In this week’s ICB, The Punch calls bullshit on Shadow Immigration Minister and regular Punch contributor Scott Morrison, for citing a thing called the Social Cohesion Index at yesterday’s National Press Club address to show that Australia is going down the gurgler under Labor.
There are any number of indicators which Morrison might’ve chosen to bolster that increasingly popular thesis. Yet he chose an obscure, little known indicator, and if you ask us, there’s a sneaky reason why he did it.
Morrison, in short, was dog whistling. In a speech littered with references to asylum seekers, the Member for Cook thundered “it is a real concern that social cohesion in Australia has declined by 8.6% since the Labor government was elected. His inference was clear: All those illegal immigrants are tearing us apart.
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I have a terrible drug and alcohol problem. For decades now, it has resulted in shame, lies and the devastation (or, at least, slight irritation) of my loved ones.
No, I don’t have an exciting, out-of-control addiction a la Christopher in The Sopranos or Nurse Jackie in Nurse Jackie.
My drug and alcohol issue is actually that I’ve never much liked taking them.
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Many years ago, when I was living in London, the fabulous Nigella Lawson and her then-husband John Diamond held a party to celebrate their 10 years as a couple. It was also a goodbye of sorts, because John had terminal throat cancer, which left him unable to speak and – most cruelly – unable to eat his wife’s delicious food.
Yet even without his voice, John was a gifted communicator and, that night – friends later told me – he used a pen and overhead projector to convey his feelings for his wife. “How proud I am of you and what you have become,” he scribbled, in front of family and friends. “The great thing about us is that we’ve made us who we are.”
For me, a girl in her late 20s, bruised by a failed marriage and calloused by career over-commitment, those words evoked a great longing: One day, I would have an enduring relationship to rejoice in.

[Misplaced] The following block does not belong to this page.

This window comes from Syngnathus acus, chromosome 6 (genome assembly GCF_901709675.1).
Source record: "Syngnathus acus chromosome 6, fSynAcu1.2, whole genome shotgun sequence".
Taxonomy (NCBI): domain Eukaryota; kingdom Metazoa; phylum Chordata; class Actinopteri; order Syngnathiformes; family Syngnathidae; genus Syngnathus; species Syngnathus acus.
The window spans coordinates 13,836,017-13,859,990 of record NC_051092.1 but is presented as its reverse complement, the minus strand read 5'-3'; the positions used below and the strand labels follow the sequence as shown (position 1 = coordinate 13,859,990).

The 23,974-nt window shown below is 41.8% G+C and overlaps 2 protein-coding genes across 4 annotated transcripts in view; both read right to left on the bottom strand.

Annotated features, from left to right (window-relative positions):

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It has always baffled me why feminists desperately cling to the notion that keeping your maiden name after marriage is somehow an indication of how empowered you are as a woman.
How does choosing your father’s name over that of your husband make you any more independent? Either way you end up with a man’s name. At least you get to choose your husband.
Footy WAG and mum-to-be, Rebecca Judd (nee Twigley) is the latest high profile woman to be criticized for her decision to adopt her husband’s name. Feminists cannot understand why so many young, professional women prefer to legally change their name & give up their identity. I don’t pretend to speak for Mrs Judd but I can completely understand her decision and applaud her for embracing traditional values over the flawed feminist obsession with symbolism and semantics.
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Oh. No. Really. Won’t someone please mop the tears of unreserved mirth? Apparently, Women Love Shoes! And Men Just Don’t Know What To Do With a Vacuum Cleaner! Oh, hahaha, the difference between the sexes. They’re just so funny because they’re just so true.
Jokes about the location of the clitoris or the importance of the shed are every bit as progressive and useful as beta-video. Equally acquainted with the pleasures of both, I’ve never understood the merit of these gags.
Perhaps this is because I am a mannish girl. Or perhaps it is because jokes about the “Gender Wars” have their place. Viz. only on disgraced Austereo breakfast programs or in forwarded emails sent by my father-in-law.
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I’m an orphan. My mum committed suicide when I was seven and my dad had a heart-attack when I was 16.
Thankfully, I wasn’t living with either of them at the time. I was removed from my mother’s care at age five and my relationship with my father was estranged since before I could remember.
The very first night I spent in a foster home I was bullied.
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Ask an Australian if crime is getting worse, and most will say - wrongly - that it is. Crime in Victoria, state authorities reported proudly yesterday, is down 25 per cent over eight years.
Yet they also announced another 120 police would be put on Melbourne’s streets with new powers to search for weapons, because - at least in Victoria’s experience - crime is decreasing, but the violence isn’t.
The public perception that crime is on the rise is understandable when you hear the shock and disbelief ringing through the words of Brenda Lin, in messages to her murdered family at their memorial service in Sydney.
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IT’S so tempting to see misfortune as a money spinner. Slipped on a grape at the supermarket? Sue!
Stressed out by an overbearing boss? Claim! Hurt your neck in a car accident? Collect!
But here’s something to consider before you speed dial a lawyer – a compensation payout may make life worse.
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